These words will reach an unknown number of community organizers and local leaders out there in the resilience-building trenches. Some of you may have been at this Permaculture Convergence that took place in, northern CA, from October 8-10, 2015. Perhaps you live far away and couldn’t make it. Either way, I hope to briefly distill and channel some of the movement-making medicine I experienced there. 

I journeyed about an hour by car, to the Convergence in Hopland, Mendocino County — just over the hills to the west of my native Lake County: a land now best known for the devastation caused there in the recent “Valley Fire,” one of the most devastating wildfires in California’s history.

Thanks to the generosity of the Convergence organizers and sponsors, dozens of Lake County residents displaced and otherwise affected by this fire were able to inexpensively attend the event, host a free booth, and share some time on the Main Stage along with such permaculture paragons as Toby Hemenway, Bryant Terry and Starhawk. 

I felt honored to represent my burned homeland and my displaced friends and family at this sacred gathering of kindred spirits — honored to sing the song of my people and our healing. It is a redemption song, a song of the Phoenix. In the wake of this massively devastating fire — and in the face of ongoing crises in housing the displaced people and remediating the land and watersheds — the people of Lake County are rising up together, like that mythic bird of flame, to rebuild in a regenerative way, a good way, a way that honors nature and ourselves and each other.

I noticed at this gathering a common, dawning realization that our work in transition and permaculture — our work in building resilient community — is also by definition emergency preparedness work. We are planting the food, saving the water, sharing the knowledge, and building the grassroots networks that we will all need in our respective communities as the chickens of capitalism and global warming continue to come home to roost (in the form of poverty, hunger, displacement, wildfires, droughts, floods, and other such consequences of our modern culture’s misguided ways).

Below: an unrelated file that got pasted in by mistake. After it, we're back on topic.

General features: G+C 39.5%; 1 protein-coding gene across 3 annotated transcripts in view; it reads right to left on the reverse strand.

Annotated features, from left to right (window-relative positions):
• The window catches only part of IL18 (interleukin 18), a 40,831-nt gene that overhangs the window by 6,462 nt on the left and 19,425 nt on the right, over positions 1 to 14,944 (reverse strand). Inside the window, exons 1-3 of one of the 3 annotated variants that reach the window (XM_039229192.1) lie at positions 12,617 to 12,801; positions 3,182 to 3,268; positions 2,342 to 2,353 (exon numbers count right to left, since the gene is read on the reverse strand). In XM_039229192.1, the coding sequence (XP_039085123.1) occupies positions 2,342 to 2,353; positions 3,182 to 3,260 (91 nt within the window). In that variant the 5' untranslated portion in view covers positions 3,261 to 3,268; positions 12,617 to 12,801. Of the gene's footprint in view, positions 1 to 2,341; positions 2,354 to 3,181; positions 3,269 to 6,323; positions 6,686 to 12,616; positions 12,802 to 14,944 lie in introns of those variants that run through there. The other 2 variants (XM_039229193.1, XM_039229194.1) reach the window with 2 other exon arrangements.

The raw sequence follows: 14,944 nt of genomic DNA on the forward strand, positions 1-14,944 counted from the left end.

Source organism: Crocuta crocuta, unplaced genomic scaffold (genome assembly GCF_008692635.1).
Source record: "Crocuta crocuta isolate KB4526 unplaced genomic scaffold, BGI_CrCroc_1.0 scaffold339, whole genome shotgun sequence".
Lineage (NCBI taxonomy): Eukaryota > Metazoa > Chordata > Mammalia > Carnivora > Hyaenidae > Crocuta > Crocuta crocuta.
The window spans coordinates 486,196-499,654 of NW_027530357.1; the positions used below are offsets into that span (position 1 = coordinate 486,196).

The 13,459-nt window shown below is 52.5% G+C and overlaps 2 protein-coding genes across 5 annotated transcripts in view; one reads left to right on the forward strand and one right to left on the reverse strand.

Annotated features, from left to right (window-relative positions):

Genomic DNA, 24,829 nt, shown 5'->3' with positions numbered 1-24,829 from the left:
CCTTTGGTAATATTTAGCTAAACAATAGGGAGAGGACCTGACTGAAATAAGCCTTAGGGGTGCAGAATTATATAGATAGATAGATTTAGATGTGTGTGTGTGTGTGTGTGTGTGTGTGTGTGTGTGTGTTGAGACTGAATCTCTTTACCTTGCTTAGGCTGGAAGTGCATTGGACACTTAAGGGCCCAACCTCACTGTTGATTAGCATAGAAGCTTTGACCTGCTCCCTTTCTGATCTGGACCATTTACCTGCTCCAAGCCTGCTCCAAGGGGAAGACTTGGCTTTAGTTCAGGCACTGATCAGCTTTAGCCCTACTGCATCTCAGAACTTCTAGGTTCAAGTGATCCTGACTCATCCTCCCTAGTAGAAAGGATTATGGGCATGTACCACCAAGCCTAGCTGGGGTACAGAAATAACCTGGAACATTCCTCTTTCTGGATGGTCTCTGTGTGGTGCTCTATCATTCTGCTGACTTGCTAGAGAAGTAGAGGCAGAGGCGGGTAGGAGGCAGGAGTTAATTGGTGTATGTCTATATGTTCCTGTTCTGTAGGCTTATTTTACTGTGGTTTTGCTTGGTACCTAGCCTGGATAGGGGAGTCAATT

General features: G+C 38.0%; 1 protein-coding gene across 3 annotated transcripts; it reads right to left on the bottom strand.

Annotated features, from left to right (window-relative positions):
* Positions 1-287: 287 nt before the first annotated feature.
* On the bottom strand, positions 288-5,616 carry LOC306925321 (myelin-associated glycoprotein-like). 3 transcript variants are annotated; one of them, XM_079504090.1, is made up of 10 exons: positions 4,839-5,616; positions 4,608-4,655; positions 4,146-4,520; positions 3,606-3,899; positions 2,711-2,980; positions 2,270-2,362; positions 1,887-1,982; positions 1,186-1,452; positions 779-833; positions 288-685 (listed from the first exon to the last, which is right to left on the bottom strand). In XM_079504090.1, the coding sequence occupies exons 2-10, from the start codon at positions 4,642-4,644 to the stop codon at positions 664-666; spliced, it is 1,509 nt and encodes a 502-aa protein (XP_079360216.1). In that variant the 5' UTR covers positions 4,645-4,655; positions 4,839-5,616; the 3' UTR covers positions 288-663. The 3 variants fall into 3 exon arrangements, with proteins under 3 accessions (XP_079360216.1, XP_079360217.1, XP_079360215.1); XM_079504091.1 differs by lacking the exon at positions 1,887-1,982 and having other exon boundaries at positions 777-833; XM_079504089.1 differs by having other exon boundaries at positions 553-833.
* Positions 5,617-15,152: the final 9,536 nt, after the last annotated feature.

Like those in attendance at the Convergence, most of you reading this are likely to be leaders already in this movement. As oil production peaks, sea levels rise, and the urgency of our work is revealed more and more clearly, we are each doing our part in to ride the wave of this big transition, and to build real community resilience in our neighborhoods and bio-regions before the hour is too late.

For folks like us — folks awakened or awakening to the epic and challenging truths of our times — gathering is essential. It may be an annual permaculture festival; it may be a monthly Transition potluck or a weekly cup of tea with friends; but another truth manifest at the Convergence was this: There is Medicine in Gathering. As community organizers and activists and teachers and transitioners, we need to take care of ourselves, get connected, and stay inspired.

That means peeking out from our own apparently isolated struggles every now and then to find how connected and supported, how united, we truly are in the greater community of this Movement.

I stand in awe of many of the great teachers and co-leaders whose work I got to witness at this beautiful gathering. People working on crucial issues like social justice and land sovereignty, folks sharing useful knowledge and skills on natural building, permaculture and tending the wild; presenters sharing cutting-edge technologies and ancient wisdom; blessed food, great music, dancing, camping… Inspiration abounded. And where most of it came from was the people, the participants in this movement (leaders, all!) interacting and conspiring — literally, breathing together — to bring further life to this movement toward thriving, resilient, abundant lives in community.

“Know your garden,” Grandma ChoQosh said, continuing the Hopi invocation. 

“It is time to speak your truth. Create your Community. Be good to each other. And do not look outside yourself for the leader.”